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Lose the Yeast and Stop the Rise in Health Care Costs

The views expressed are those of the author and do not necessarily reflect the views of ASPA as an organization.

By Martin P. Sellers
June 2, 2023


So, what is the yeast in the health care industry that causes health care costs to continue to rise and in turn, make health care unavailable or unused by most Americans? It comes down to the complexity of how health care services are paid and our lack of a national public administration processes to analyze medical data. The complexity and multiple methods for paying for services, as well as the growth of technologies and new therapies that are more expensive, drive costs upward. Just as the impossibility of removing yeast from bread dough, there is little possibility of fixing the broken health care cost system without an unaffiliated public administration agency that can collect national data and set, analyze and monitor pricing as well as pursue and provide information on service effectiveness.


Health care expenditures grew to 18.3 percent of the national gross domestic product (GDP) this year which means that nearly one out of every five dollars was spent on health care. About 40 percent of that expenditure is paid through Medicare and Medicaid spending and about 30 percent is paid through private consumer spending. This past year’s level of spending is the highest in U. S. history (discounting years of war and pandemics). Costs have risen rapidly because of the growth in technology in medicine, the development and use of medical therapies and the increased use of medical tests. The fee for service method for paying for health care encourages over-testing (which an ill person appreciates). And we realize that new techniques and use of higher level and innovative technologies are a positive way forward in health care. However, these things add to health care costs. The hope of physicians is to find a cure for a patient’s illness, ease physical discomfort or determine a therapy to help manage an illness. Doing so results in referrals to specialists, repeat therapies and scheduling of multiple tests, all of which have costs. The National Center for Health Statistics (NCHS) is a collection point for health data and provides statistical information to those who request it. However, the information collected is not fully national, is not collected from most providers and there is no analyzing of health care costs compared to amount and types of service or service effectiveness.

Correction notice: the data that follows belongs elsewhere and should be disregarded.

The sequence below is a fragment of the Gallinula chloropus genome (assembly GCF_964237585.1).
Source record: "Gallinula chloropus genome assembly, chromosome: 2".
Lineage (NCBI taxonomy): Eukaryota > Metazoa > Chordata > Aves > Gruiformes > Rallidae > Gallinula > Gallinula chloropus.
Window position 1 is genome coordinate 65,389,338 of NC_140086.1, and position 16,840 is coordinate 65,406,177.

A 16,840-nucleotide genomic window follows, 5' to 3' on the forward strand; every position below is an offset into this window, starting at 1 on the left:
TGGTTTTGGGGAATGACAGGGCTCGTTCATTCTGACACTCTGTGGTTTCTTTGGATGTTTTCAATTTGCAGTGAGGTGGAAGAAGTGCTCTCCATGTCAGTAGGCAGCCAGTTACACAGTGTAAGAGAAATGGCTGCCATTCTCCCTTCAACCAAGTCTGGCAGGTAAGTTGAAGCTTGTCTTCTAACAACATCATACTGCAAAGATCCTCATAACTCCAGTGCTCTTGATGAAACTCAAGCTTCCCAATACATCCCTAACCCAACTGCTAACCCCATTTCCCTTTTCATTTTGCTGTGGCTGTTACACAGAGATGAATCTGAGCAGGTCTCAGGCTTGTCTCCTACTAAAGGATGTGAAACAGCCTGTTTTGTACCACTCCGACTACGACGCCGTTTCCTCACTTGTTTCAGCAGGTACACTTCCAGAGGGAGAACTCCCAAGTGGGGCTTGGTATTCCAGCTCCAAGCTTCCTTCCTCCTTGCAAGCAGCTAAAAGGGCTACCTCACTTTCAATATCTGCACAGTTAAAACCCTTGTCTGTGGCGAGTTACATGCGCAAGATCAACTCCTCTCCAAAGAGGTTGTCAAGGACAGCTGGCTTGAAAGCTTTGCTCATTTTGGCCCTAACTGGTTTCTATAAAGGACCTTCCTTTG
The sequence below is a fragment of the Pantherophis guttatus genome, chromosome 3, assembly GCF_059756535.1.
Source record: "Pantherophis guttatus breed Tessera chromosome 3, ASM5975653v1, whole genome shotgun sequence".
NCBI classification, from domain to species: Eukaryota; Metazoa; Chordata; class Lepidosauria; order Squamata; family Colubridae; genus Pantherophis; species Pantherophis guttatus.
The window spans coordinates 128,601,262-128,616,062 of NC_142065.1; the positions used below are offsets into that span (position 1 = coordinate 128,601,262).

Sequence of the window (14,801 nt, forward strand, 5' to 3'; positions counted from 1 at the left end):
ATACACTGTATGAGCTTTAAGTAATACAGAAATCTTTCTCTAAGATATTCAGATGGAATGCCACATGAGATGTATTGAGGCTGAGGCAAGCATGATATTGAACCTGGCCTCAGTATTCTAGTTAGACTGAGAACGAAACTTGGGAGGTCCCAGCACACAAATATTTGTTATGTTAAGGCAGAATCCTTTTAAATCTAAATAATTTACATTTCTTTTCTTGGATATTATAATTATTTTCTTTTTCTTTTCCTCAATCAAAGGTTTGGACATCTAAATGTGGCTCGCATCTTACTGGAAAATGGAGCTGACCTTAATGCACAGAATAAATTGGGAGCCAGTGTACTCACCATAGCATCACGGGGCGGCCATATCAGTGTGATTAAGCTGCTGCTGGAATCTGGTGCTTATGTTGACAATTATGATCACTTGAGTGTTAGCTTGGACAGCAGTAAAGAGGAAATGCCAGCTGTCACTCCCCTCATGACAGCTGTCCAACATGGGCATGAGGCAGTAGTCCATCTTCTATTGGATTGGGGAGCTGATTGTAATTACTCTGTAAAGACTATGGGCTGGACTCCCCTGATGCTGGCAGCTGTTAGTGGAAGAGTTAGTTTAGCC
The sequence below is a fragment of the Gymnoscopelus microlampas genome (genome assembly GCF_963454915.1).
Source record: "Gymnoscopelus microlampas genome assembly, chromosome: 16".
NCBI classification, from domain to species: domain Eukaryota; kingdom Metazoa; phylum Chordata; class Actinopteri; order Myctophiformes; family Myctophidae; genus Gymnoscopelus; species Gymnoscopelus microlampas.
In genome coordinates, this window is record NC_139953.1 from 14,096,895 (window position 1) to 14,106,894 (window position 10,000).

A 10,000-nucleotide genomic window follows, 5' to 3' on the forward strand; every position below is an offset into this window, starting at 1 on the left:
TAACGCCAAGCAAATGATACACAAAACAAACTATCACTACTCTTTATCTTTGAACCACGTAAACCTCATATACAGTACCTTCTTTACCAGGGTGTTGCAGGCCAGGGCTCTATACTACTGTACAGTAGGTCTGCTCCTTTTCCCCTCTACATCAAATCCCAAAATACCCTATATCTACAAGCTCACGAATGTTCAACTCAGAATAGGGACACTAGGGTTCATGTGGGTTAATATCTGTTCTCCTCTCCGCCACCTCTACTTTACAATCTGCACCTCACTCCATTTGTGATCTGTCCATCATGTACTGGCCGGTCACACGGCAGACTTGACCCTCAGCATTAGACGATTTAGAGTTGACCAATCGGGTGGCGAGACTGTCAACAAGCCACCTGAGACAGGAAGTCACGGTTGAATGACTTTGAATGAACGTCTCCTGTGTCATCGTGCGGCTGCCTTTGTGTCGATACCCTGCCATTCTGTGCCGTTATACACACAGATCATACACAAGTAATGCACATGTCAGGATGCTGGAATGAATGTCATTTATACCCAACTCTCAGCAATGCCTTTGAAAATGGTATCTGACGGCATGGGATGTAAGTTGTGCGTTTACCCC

At the very least, a public agency responsible for the collection and analysis of national health care cost data should monitor and analyze what is being spent, medical outcomes, efficient uses of the means of health care and certainly the prices of services.


The fee for service process is not monitored and not set up based on effective practices and resulting outcomes. Nor is fee for service competitively based. There is no overall public agency that centralizes information about fees billed or paid, number of visits made, referrals to specialists, time spent in hospital, type and cost of drugs, therapies recommended or technologies used. One way to get a handle on prices and health care costs is to adapt health information technologies to collect and analyze health care information, thoroughly. Electronic Medical Records (EMR) can play a large role in the health information technologies system.


Collecting and submitting data to a central data collection agency would be a significant move toward enabling good and appropriate decisions about health care pricing, test effectiveness, quality of outcomes, facilitation of workflow, improving patient care and safety and more. Close to 80 percent of independent physicians have office-based EMR systems. And nearly all non-government hospitals have EMR systems. Though most systems are basic, collection of health care data is occurring. The barriers to centralizing the data for purpose of analysis are several: costs of technology, difficulty in changing from old to new technology, redesigning of systems, concerns about system obsolescence, lack of electronic organizational skills and concerns about violating the Health Insurance Portability and Accountability Act (HIPAA). In addition, and most difficult, is that there is a lack of interoperability between software systems making the centralized collection and analysis of data nearly impossible. Access to and collection of data is lagging behind the need to share and analyze that data so that cost analysis and service effectiveness can be meaningfully discussed.


The first step in determining options for impacting rising health care costs is in the data. If barriers to collecting and submitting health care information can be removed, and if a central public administrative agency such as the NCHS can take responsibility to find ways to collect and analyze data, there may be hope for slowing the surge in health care costs. Like yeast removed from dough diminishes growth of bread, a central health care agency collection, analysis and use of data through maximum use of EMRs will impact the growth of health care costs.

Author:  Dr. Martin P. Sellers is Dean of the School of Arts, Humanities, and Social Sciences at Lincoln Memorial University in Harrogate, Tennessee. The MPA program at LMU is fully online. Before academics, Sellers worked for city, county, state, and national governments, including a stint with the US Department of Agriculture. [email protected] and @martysellers.

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